They did move up to the 2 to 3 dollar range in 2005 but didn't peak to $4 until 2008 and gas is notoriously price inelastic, meaning people do not adjust to much to increases in gas prices (at least not in the short run). Besides, $4 gas is probably the new reality not a temporary spike give the huge increases in demand from the rapidly developing middle income countries.
In addition, Cortright also shows the overall peak and decline of vehicle miles traveled in Oregon which clearly precedes and seems unrelated to the current recession:
ODOT responded to the Cortright report and a fair hearing includes both their response (here) and Cortright's response to their response (here).
One bone of contention which is a point on which reasonable people can disagree is how the CRC and the Rose Quarter bottleneck should be related. The CRC says it is not within the scope of their project to include the Rose Quarter and Cortright contends that any benefit that comes form the CRC is only realized if the Rose Quarter bottleneck is fixed. I imagine that most daily trips that originate in Clark county do not end before the Rose Quarter and it is hard for me to imagine that you will get significant travel time savings without fixing the Rose Quarter save for local travel times in Clark County. If CRC benefits that are being counted are contingent on the solution to the Rose Quarter than I agree wholeheartedly with Cortright on the need to include the cost of fixing the Rose Quarter in the CBA.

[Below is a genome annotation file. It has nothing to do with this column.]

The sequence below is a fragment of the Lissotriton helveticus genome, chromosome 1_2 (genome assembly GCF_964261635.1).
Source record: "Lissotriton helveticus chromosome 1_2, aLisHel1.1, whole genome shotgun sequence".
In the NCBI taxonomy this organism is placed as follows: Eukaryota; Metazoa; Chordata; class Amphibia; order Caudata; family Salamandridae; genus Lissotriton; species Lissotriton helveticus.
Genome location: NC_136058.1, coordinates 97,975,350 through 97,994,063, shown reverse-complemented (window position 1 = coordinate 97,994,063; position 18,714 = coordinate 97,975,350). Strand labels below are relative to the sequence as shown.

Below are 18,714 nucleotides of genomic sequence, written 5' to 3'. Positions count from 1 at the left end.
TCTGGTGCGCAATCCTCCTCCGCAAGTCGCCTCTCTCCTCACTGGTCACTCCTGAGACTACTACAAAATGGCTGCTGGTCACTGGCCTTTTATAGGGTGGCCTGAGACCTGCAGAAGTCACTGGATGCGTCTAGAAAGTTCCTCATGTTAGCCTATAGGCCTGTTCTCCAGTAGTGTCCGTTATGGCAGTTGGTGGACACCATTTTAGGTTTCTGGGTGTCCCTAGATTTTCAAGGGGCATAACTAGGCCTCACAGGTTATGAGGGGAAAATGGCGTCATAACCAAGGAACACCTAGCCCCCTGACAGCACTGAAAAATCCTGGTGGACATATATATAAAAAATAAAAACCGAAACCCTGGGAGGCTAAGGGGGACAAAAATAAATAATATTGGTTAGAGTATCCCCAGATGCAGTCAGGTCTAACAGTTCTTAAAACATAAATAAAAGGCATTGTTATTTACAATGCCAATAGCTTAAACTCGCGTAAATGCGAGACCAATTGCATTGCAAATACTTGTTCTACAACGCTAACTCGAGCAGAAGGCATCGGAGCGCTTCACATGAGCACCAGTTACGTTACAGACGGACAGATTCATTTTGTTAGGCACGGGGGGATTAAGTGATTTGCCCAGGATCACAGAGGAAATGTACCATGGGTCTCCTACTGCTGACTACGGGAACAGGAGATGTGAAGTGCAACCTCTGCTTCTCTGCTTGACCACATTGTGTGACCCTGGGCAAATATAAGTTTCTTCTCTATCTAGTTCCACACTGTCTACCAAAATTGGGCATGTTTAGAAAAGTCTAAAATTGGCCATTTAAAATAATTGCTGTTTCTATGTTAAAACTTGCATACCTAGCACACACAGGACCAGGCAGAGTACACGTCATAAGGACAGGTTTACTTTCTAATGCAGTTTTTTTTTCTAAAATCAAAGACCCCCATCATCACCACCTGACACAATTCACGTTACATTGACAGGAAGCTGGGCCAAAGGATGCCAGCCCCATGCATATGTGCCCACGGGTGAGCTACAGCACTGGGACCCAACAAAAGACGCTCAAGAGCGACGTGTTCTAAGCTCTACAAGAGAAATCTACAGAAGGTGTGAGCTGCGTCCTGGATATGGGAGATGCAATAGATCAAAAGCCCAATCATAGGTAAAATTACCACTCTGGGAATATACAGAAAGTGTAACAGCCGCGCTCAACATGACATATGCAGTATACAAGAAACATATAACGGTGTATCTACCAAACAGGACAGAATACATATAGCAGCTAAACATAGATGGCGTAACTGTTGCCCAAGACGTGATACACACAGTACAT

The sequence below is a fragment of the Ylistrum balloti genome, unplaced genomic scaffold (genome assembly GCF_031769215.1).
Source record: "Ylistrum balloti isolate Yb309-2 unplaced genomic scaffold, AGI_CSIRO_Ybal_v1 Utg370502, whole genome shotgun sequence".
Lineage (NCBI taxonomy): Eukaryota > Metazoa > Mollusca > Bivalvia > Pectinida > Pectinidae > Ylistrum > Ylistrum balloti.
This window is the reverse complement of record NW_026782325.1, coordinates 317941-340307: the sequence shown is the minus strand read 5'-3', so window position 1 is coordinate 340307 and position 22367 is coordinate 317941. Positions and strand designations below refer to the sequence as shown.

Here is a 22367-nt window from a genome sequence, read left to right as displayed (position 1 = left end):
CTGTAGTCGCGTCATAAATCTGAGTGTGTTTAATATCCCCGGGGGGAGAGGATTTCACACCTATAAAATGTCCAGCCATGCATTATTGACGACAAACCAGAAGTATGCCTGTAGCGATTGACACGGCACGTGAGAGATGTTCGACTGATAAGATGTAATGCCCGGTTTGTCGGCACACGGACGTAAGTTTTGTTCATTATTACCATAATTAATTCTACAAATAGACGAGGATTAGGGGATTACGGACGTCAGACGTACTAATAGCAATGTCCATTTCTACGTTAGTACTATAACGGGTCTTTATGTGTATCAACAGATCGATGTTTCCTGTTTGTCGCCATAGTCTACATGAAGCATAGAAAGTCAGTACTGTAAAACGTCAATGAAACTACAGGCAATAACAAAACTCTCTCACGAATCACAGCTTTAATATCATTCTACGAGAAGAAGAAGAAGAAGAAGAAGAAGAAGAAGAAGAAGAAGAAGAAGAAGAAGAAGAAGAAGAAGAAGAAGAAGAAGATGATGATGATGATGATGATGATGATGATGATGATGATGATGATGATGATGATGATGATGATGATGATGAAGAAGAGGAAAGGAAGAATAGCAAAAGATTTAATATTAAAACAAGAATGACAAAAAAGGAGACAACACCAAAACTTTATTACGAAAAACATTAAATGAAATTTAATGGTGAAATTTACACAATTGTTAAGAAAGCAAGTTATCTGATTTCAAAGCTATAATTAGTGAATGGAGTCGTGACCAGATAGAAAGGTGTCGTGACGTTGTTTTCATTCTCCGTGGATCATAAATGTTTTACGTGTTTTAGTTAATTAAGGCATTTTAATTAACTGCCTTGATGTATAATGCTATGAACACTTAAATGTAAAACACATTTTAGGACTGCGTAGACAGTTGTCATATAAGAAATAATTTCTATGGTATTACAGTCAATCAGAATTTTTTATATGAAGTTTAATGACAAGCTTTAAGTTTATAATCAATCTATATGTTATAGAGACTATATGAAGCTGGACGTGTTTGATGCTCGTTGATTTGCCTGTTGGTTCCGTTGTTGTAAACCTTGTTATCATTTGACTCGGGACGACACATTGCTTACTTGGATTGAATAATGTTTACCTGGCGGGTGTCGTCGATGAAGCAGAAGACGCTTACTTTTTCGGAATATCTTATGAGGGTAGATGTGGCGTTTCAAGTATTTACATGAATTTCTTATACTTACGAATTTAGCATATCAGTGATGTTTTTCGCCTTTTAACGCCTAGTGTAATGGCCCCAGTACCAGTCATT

In the end I do not wish to take sides, but I do wish that I could come to a conclusion about how worthwhile a project is the CRC and to do so requires good information and a good CBA. I am convinced that we currently have neither.
Which gets us back to the start of the post. Is the CRC the best way to spend $3.6 (or $8 or $10) billion dollars in the region? Sure some of it is federal money that would not come without the CRC, but a ton is local and we are currently dealing with a pathetic excuse for a public education system and a collapsing public service infrastructure. I do believe that transportation and infrastructure are important to economic growth, but we do have a perfectly good bridge in place and congestion serves the purpose of increased density, reliance on transit and the like.
A good discussion then of the opportunity cost of the CRC project is a necessary first step before we divert billions of public dollars that is desperately needed elsewhere. I hope that the legislature will stop and attempt to have this discussion before committing to the project.